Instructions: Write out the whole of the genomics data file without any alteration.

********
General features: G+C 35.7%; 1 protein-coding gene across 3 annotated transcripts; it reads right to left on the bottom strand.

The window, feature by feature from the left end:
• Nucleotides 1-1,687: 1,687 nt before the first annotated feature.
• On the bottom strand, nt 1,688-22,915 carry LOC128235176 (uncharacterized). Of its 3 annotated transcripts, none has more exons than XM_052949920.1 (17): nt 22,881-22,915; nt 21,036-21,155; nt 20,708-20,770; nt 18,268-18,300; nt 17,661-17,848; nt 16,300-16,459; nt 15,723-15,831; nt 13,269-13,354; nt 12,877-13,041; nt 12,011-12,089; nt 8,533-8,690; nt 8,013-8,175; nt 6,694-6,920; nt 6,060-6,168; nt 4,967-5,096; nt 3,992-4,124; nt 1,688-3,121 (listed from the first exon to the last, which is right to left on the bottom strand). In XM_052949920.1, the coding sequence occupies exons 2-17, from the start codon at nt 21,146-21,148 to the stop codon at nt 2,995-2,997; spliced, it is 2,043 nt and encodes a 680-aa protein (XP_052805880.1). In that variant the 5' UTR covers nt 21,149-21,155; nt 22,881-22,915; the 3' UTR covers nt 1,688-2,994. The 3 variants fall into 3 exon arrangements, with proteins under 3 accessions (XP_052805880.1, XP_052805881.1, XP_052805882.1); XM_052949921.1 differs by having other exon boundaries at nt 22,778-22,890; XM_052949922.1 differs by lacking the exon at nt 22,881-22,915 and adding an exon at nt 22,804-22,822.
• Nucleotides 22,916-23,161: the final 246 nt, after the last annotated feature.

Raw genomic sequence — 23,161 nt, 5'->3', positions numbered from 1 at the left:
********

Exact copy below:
General features: G+C 35.7%; 1 protein-coding gene across 3 annotated transcripts; it reads right to left on the bottom strand.

The window, feature by feature from the left end:
• Nucleotides 1-1,687: 1,687 nt before the first annotated feature.
• On the bottom strand, nt 1,688-22,915 carry LOC128235176 (uncharacterized). Of its 3 annotated transcripts, none has more exons than XM_052949920.1 (17): nt 22,881-22,915; nt 21,036-21,155; nt 20,708-20,770; nt 18,268-18,300; nt 17,661-17,848; nt 16,300-16,459; nt 15,723-15,831; nt 13,269-13,354; nt 12,877-13,041; nt 12,011-12,089; nt 8,533-8,690; nt 8,013-8,175; nt 6,694-6,920; nt 6,060-6,168; nt 4,967-5,096; nt 3,992-4,124; nt 1,688-3,121 (listed from the first exon to the last, which is right to left on the bottom strand). In XM_052949920.1, the coding sequence occupies exons 2-17, from the start codon at nt 21,146-21,148 to the stop codon at nt 2,995-2,997; spliced, it is 2,043 nt and encodes a 680-aa protein (XP_052805880.1). In that variant the 5' UTR covers nt 21,149-21,155; nt 22,881-22,915; the 3' UTR covers nt 1,688-2,994. The 3 variants fall into 3 exon arrangements, with proteins under 3 accessions (XP_052805880.1, XP_052805881.1, XP_052805882.1); XM_052949921.1 differs by having other exon boundaries at nt 22,778-22,890; XM_052949922.1 differs by lacking the exon at nt 22,881-22,915 and adding an exon at nt 22,804-22,822.
• Nucleotides 22,916-23,161: the final 246 nt, after the last annotated feature.

Raw genomic sequence — 23,161 nt, 5'->3', positions numbered from 1 at the left: